The Magazine

Letter to Our European Friends

Everything you need to know about our presidential campaign.

Feb 4, 2008, Vol. 13, No. 20 • By P.J. O'ROURKE
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As for Fred Thompson, he didn't have much impact. Yes, he's a Republican who was seen on TV a lot. But so was Scooter Libby.

Mike Huckabee lost some support among the hard-core fundamentalists when Bible Belt denizens realized that John McCain was the only candidate with enough guts to really handle rattlesnakes at church. The rest of the public remains alert to the fact that evangelical Christianity, as a movement, has two faces--the Moral Majority face and the Tammy Faye Bakker face.

Let us not forget Ron Paul who is very popular--with people who stay up all night in Ayn Rand chatrooms, bury Krugerrands in the yard, and think the Trilateral Commission causes sub-prime mortgage foreclosures.

Incidentally, there's a balanced position that all of America's presidential candidates could take on the controversial abortion issue. If they want votes they shouldn't campaign to make abortion illegal or legal. They should campaign to make it retroactive. If a kid reaches 25 and he or she is still jobless, feckless, and sitting around Starbucks acting like a--no offense--European, then whack.

Meanwhile, in the Democratic field, Barack Obama may be altering our national political equation. Obama is an indication that America has reached an important benchmark in race relations. In America it is now officially more important to be cute than to be white. Barack Obama is cute, and he's nice. It's been a long time since any political party in America had the cute, nice vote sewn up. Rudy Giuliani? Not so nice. Bill Clinton? Don't get cute.

The problem for Obama is that, as yet, he doesn't have much political stature. However, there is a "Disney factor" is American politics. Think of America's politicians as the Seven Dwarves. They're all short--short on ethics, short on experience, short on common sense, short on something. But we keep thinking that one of these dwarves is going to save our snow white butt.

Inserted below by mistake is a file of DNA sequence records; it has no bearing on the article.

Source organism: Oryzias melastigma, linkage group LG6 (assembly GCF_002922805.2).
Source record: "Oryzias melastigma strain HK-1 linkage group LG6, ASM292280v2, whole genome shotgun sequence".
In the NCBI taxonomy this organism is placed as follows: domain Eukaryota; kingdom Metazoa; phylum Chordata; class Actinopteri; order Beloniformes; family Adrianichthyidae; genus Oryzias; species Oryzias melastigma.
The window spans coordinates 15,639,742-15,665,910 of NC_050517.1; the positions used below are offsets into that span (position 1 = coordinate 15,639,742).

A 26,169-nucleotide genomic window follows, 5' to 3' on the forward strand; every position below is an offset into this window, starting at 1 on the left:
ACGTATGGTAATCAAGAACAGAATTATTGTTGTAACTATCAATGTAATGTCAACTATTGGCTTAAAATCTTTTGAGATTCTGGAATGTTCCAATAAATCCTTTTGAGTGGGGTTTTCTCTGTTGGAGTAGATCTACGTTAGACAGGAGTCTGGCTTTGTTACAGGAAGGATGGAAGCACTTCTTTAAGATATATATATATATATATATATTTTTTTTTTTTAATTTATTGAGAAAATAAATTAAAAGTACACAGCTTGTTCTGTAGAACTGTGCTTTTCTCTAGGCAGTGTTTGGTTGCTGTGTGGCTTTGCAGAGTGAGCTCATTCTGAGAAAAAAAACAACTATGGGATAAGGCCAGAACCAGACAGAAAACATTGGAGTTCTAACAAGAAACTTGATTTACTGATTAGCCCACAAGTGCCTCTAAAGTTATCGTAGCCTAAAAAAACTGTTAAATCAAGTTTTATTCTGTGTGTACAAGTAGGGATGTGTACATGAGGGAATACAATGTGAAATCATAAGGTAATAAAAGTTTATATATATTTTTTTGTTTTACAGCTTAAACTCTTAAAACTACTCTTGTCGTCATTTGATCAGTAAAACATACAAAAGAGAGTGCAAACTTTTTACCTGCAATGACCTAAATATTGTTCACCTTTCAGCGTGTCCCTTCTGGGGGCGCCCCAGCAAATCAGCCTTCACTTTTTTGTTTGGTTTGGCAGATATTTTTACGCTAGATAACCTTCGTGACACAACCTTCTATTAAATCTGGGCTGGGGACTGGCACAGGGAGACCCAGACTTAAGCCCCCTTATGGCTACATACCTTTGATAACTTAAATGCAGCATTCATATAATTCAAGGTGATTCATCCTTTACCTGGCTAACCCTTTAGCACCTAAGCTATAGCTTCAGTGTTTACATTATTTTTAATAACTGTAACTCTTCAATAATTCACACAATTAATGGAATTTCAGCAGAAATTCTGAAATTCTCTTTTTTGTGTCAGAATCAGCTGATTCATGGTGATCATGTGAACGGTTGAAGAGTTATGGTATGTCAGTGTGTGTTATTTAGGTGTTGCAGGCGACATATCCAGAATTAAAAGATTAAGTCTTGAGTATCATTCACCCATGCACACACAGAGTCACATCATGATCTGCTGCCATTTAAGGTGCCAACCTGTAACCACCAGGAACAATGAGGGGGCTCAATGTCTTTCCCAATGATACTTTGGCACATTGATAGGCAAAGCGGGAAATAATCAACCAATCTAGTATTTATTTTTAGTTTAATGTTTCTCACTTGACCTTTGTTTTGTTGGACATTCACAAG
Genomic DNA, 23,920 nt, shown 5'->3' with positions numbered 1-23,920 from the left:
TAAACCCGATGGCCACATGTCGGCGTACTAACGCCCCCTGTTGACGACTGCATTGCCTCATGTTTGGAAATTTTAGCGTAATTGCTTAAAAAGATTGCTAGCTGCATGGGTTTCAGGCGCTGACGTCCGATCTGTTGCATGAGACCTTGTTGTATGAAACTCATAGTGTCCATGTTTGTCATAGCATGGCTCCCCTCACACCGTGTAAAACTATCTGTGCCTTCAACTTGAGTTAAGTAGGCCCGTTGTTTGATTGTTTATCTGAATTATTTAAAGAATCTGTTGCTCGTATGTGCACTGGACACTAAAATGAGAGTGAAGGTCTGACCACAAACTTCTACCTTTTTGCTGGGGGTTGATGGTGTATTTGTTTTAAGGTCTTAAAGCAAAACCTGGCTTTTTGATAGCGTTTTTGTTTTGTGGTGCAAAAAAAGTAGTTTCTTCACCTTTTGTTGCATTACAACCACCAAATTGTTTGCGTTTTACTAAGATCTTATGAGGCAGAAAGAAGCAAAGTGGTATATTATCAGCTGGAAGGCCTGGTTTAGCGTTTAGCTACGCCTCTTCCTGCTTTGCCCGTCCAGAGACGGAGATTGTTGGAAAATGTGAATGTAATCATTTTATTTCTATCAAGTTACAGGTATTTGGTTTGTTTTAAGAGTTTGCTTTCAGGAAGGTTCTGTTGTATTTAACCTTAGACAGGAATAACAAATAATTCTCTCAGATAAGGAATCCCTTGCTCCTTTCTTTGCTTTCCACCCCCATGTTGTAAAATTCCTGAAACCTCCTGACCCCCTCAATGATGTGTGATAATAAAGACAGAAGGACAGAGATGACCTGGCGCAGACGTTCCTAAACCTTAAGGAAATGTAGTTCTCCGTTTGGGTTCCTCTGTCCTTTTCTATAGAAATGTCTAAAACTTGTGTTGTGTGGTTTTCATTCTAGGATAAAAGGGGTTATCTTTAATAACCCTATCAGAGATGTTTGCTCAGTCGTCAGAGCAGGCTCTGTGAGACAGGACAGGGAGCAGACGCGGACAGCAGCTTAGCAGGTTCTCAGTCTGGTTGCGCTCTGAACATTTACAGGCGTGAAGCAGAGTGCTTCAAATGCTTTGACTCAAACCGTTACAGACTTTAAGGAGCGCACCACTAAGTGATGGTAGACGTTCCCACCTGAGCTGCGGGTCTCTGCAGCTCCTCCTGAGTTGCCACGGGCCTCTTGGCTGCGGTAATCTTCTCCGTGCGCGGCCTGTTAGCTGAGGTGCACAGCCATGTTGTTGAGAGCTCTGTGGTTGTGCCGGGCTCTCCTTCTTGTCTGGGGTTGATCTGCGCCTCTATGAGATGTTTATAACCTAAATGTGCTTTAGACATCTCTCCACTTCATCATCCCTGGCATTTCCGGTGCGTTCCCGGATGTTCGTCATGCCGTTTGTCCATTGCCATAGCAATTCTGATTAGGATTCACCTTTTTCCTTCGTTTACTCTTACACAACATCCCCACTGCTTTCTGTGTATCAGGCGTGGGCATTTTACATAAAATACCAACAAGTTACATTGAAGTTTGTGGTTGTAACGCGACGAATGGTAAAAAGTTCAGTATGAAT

We've got Dopey right now. We had Sleazy before him. Grumpy lost in '04. Sleepy was great in the 1980s, but he's dead. How about Obama?

Who else do the Democrats have? There is, of course, Nobel Peace Prize-winning Al Gore. May I ask you Europeans, are your Norwegians crazy? What does the Nobel Peace Prize have to do with global warming? Did Al forge a truce in the war with the penguins? I'm trying to lead a carbon-neutral lifestyle myself. I've given up cigars. I think Al Gore should give up blowing smoke out his .  .  .

John Edwards is a personal injury lawyer, the sort of fellow who covers North Carolina with billboards reading, "Y'all May Have Been Malpracticed on by a Doctor and Not Even Know It. Call (800) S-H-Y-S-T-E-R." One of the remaining virtues of European civilization is that you aren't overrun with his ilk. John Edwards should go sue Krispy Kreme doughnuts for making his supporters too fat to get into the voting booths.

Dennis Kucinich swept the Mars caucuses.

Then there are the Democrats who're actually qualified to be president--Bill Richardson, Joe Biden, and Chris Dodd. All three have dropped out of the race. Before they did, they managed, between them, to raise almost $1,000 (2.79 euros) for their campaigns.

This leaves the Democrats with Hillary Clinton. She's going to reform America's health care system. Memo to Hillary: You already reformed America's health care system, 15 years ago. Just the outline of Hillary's 1993 health care plan was 1,400 pages long, almost as long as that equally successful reform document, the EU constitution.

Many political analysts say that the failure of Hillary's health care plan almost destroyed Bill Clinton's first term. You'll recall that Bill Clinton had to seek help from a different woman to almost destroy his second term.

But no matter who is elected America's next president--whether Barack Obama, John McCain, Hillary Clinton, or even Ron Paul--it is important that Europeans be reassured that ordinary Americans will not change the way they think about Europe. They will continue to think they aren't sure where it is on the map.

P.J. O'Rourke is a contributing editor to THE WEEKLY STANDARD.